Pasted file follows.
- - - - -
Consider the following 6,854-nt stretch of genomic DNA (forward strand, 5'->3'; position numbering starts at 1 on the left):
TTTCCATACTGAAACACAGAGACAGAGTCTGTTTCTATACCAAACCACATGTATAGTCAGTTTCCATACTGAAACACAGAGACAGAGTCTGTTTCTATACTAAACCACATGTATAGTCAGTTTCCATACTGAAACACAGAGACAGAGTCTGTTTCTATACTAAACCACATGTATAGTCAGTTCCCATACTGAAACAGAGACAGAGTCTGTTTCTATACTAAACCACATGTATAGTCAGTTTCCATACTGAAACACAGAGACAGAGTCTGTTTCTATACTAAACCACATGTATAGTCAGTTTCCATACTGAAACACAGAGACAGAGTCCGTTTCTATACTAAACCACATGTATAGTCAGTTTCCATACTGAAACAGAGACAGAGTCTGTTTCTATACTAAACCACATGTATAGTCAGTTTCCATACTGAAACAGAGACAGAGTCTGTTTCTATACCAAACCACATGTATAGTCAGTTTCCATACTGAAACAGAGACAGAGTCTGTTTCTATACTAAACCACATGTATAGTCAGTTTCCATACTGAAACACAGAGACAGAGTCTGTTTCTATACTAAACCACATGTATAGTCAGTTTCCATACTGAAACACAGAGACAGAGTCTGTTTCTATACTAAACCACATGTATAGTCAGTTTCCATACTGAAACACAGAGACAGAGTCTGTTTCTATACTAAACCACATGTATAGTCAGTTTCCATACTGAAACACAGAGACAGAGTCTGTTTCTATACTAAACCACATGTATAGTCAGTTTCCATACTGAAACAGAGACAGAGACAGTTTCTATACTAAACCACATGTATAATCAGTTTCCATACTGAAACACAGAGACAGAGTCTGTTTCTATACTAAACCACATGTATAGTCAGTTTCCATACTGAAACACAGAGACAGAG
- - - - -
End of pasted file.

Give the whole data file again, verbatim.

Consider the following 6,854-nt stretch of genomic DNA (forward strand, 5'->3'; position numbering starts at 1 on the left):
TTTCCATACTGAAACACAGAGACAGAGTCTGTTTCTATACCAAACCACATGTATAGTCAGTTTCCATACTGAAACACAGAGACAGAGTCTGTTTCTATACTAAACCACATGTATAGTCAGTTTCCATACTGAAACACAGAGACAGAGTCTGTTTCTATACTAAACCACATGTATAGTCAGTTCCCATACTGAAACAGAGACAGAGTCTGTTTCTATACTAAACCACATGTATAGTCAGTTTCCATACTGAAACACAGAGACAGAGTCTGTTTCTATACTAAACCACATGTATAGTCAGTTTCCATACTGAAACACAGAGACAGAGTCCGTTTCTATACTAAACCACATGTATAGTCAGTTTCCATACTGAAACAGAGACAGAGTCTGTTTCTATACTAAACCACATGTATAGTCAGTTTCCATACTGAAACAGAGACAGAGTCTGTTTCTATACCAAACCACATGTATAGTCAGTTTCCATACTGAAACAGAGACAGAGTCTGTTTCTATACTAAACCACATGTATAGTCAGTTTCCATACTGAAACACAGAGACAGAGTCTGTTTCTATACTAAACCACATGTATAGTCAGTTTCCATACTGAAACACAGAGACAGAGTCTGTTTCTATACTAAACCACATGTATAGTCAGTTTCCATACTGAAACACAGAGACAGAGTCTGTTTCTATACTAAACCACATGTATAGTCAGTTTCCATACTGAAACACAGAGACAGAGTCTGTTTCTATACTAAACCACATGTATAGTCAGTTTCCATACTGAAACAGAGACAGAGACAGTTTCTATACTAAACCACATGTATAATCAGTTTCCATACTGAAACACAGAGACAGAGTCTGTTTCTATACTAAACCACATGTATAGTCAGTTTCCATACTGAAACACAGAGACAGAG